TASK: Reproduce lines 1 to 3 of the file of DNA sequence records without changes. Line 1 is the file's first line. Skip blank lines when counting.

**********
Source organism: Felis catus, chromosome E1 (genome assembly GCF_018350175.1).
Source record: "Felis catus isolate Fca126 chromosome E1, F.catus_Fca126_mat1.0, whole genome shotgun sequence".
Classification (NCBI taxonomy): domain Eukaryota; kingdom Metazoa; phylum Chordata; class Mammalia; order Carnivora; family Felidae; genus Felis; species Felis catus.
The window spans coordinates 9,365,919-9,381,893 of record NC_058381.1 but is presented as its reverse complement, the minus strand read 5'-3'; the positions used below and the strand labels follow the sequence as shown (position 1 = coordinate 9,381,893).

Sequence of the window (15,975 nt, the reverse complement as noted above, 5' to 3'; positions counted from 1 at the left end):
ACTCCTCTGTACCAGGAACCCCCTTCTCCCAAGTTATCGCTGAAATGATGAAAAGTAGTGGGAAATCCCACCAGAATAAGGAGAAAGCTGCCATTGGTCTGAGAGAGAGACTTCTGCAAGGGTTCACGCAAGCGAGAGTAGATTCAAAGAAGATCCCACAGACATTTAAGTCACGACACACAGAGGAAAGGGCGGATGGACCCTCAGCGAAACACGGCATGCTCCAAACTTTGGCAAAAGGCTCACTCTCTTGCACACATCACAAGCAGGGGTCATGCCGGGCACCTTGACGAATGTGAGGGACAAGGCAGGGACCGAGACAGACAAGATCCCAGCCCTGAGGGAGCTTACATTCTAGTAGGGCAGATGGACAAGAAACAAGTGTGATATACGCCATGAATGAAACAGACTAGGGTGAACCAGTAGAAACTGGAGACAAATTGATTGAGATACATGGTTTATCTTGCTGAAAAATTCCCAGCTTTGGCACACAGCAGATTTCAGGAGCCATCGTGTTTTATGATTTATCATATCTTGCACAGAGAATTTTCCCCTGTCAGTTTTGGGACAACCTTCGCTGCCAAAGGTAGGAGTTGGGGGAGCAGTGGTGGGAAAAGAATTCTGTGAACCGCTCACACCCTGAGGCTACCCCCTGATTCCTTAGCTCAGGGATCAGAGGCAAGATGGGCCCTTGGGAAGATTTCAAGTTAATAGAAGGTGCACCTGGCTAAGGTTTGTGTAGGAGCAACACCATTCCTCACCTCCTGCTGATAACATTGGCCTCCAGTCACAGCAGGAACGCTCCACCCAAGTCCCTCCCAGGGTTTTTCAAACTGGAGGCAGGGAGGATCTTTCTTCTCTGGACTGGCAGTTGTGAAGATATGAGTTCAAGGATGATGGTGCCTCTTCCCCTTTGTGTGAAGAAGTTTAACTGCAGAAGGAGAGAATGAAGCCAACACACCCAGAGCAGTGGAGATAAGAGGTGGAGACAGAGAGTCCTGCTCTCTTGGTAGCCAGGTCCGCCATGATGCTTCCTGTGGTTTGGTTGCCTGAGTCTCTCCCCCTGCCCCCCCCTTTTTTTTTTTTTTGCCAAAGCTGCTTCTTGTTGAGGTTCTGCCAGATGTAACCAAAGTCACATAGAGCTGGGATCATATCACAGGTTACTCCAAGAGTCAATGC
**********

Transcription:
Source organism: Felis catus, chromosome E1 (genome assembly GCF_018350175.1).
Source record: "Felis catus isolate Fca126 chromosome E1, F.catus_Fca126_mat1.0, whole genome shotgun sequence".
Classification (NCBI taxonomy): domain Eukaryota; kingdom Metazoa; phylum Chordata; class Mammalia; order Carnivora; family Felidae; genus Felis; species Felis catus.